Emblica & Papaya


Indian gooseberry has a host health-enhancing and therapeutic benefits; so also papaya, which tastes like a cross between melon and peach.

Indian gooseberry, or amla [Emblica officinalis], is an ancient fruit. It is native to India, although it is cultivated in several Asian countries and the Middle East. Uttar Pradesh is the largest producer of Indian gooseberry in the country.

A rich source of vitamin C, Indian gooseberry has been used in healing practices for thousands of years. Research suggests that amla contains 20 times more vitamin C than oranges. This makes it an extremely effective ‘super-food.’

The fruit is used to treat —

  • Diabetes — to regulate and control blood sugar levels — and, age-related kidney conditions. This has been clinically verified
  • Upset stomach, diarrhoea and dysentery
  • Eye disorders
  • Joint pain
  • Overweight and obesity
  • Hardening of the arteries [atherosclerosis]
  • Pancreatitis
  • Cancer.

Indian gooseberry is also effective for reducing pain and swelling, caused by our body’s immune response to injury [inflammation], or illness.

It has been traditionally used as a ‘natural’ germicide too — to kill germs.

Research suggests that Indian gooseberry appears to work by reducing high cholesterol levels in the body, including fatty acids, called triglycerides, without affecting ‘good’ cholesterol, or high-density lipoprotein [HDL], levels.

Its other health benefits include —

  • Antioxidant and antibacterial effects
  • A natural anti-aging agent for skin, amla nourishes the scalp and also hair roots; it encourages hair growth and controls premature greying of hair
  • Improves digestion and bowel movement
  • A strong immunomodulator, amla protects against the onset of illnesses, when taken regularly
  • ‘Knocks-out’ free radicals
  • Maintains optimal liver function
  • A good iron tonic, amla helps to raise the haemoglobin content in the blood
  • Eases cough, common cold and asthma.


The papaya [Carica papaya], originally a native to America, is grown in most parts of the world. The fruit can grow up to eight inches in length. While some varieties of the fruit appear green in colour, when ripe, most turn deep yellow, or orange. Most papayas possess a pink flesh, with a profusion of grey-black seeds in the central cavity. The seeds are edible, no less.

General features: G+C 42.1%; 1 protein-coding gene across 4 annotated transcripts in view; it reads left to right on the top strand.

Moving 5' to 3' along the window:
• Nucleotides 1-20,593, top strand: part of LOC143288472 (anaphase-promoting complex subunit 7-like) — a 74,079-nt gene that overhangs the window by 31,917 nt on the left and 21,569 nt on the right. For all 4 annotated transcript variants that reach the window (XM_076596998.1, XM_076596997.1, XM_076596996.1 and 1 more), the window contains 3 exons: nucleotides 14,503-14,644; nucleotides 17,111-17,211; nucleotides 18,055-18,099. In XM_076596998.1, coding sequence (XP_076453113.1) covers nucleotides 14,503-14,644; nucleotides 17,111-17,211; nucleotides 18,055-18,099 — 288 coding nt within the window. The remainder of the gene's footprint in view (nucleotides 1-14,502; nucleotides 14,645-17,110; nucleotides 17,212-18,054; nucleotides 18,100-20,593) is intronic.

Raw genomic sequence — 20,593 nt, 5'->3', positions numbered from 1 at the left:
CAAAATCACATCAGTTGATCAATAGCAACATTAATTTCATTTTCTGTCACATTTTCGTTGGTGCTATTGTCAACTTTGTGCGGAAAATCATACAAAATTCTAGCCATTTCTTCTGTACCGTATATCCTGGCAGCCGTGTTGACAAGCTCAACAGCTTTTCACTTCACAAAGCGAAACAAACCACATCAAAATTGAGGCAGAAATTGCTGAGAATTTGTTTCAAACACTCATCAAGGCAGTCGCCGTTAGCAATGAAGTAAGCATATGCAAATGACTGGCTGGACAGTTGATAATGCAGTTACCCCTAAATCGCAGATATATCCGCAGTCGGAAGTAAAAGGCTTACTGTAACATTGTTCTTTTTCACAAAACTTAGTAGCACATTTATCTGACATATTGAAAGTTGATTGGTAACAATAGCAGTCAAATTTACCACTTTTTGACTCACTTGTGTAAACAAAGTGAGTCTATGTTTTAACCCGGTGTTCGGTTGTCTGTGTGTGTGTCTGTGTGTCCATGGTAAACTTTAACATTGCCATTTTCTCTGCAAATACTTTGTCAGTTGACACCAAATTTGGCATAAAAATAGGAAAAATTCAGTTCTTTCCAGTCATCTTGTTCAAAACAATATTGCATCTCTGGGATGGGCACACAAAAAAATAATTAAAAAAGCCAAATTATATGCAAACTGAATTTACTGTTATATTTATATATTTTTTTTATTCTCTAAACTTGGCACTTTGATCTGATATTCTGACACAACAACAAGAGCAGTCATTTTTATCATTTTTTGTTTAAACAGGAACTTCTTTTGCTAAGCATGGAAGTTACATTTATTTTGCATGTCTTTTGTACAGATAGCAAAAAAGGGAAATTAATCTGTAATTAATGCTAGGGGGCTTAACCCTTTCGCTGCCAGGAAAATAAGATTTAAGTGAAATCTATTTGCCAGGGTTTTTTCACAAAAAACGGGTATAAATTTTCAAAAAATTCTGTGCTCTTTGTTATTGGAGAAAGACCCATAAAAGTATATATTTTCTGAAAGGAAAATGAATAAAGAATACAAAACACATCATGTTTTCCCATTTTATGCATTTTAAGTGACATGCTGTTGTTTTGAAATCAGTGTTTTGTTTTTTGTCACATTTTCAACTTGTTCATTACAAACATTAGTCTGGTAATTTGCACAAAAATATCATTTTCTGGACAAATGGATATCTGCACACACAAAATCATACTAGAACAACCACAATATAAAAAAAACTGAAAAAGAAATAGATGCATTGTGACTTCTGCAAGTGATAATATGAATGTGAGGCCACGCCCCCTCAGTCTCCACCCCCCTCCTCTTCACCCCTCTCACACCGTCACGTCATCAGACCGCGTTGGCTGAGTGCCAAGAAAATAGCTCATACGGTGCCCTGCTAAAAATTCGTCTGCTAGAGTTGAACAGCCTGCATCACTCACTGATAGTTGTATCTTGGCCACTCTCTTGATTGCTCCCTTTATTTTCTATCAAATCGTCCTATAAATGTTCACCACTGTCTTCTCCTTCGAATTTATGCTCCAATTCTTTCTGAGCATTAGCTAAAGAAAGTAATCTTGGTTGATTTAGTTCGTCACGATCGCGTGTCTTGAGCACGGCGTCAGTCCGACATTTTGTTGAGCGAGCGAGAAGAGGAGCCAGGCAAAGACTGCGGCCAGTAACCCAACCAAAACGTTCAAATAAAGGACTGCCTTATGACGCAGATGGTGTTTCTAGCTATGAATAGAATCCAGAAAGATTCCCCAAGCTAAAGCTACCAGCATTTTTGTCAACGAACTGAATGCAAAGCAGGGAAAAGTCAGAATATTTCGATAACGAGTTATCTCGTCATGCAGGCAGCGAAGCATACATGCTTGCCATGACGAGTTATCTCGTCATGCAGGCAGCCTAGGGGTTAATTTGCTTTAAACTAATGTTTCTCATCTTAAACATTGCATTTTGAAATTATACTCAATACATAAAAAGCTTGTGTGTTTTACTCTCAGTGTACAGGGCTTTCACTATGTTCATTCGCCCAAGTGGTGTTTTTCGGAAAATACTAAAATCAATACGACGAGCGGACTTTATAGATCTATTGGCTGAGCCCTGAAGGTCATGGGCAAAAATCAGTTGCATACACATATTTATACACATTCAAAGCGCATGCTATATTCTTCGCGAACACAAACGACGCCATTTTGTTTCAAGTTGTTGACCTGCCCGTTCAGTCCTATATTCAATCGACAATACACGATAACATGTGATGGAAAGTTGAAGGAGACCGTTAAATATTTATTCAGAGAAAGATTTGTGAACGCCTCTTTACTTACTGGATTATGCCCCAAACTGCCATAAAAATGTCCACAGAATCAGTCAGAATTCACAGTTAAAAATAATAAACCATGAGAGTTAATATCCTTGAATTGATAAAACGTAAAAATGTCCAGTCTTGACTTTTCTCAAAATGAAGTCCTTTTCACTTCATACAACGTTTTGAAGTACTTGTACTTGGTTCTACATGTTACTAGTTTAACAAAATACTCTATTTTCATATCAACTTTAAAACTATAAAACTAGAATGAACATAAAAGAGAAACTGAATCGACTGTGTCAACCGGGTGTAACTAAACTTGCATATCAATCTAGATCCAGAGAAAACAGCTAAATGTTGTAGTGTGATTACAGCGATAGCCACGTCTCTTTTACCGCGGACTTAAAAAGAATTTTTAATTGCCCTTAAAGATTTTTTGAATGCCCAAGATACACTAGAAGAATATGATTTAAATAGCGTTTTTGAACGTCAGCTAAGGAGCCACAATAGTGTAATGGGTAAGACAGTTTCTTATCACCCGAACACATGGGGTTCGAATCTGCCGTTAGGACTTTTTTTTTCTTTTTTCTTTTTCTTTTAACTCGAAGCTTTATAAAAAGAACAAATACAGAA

What tickles one’s palate is the soft, juicy sweet flesh of papaya, which tastes like a cross between melon and peach. The fruit is rich in vitamin A and calcium. It is also power-packed with the goodness of the enzyme, papain, which breaks down protein. It is this enzyme that makes papaya easy to digest.

When you choose papaya make sure that the fruit appears uniformly yellow. When you sniff the fruit, it should present a delicate scent. Avoid buying papaya with damaged, or shrunken skin. When the fruit is ripe, the skin around the stem end should be yellow. Ripe papaya should be eaten immediately.

Leave unripe papaya at room temperature, until it appears soft and yellow.

After you cut the papaya, you may squeeze a tinge of lime, or lime juice, on the flesh before serving. Likewise, the cubed flesh can be added to fruit salad, ice-cream and fruit drinks, or served with curd, or yogurt.

Papayas, which are not quite ripe, can be used in salads, while the fruit that is a little bit hard can be made into and used as jam.

  • Ripe papaya is said to ease diabetes and high blood pressure
  • Papaya is suggested to be effective for ringworm and fungal infections; the fruit can be directly applied [topically] to the area
  • The seeds have anti-inflammatory, or pain-relieving effects
  • The leaves are evidenced to be useful as a heart tonic and for calming tummy aches
  • The papaya root has, for long, been used in certain cultures as a natural pain-killer.


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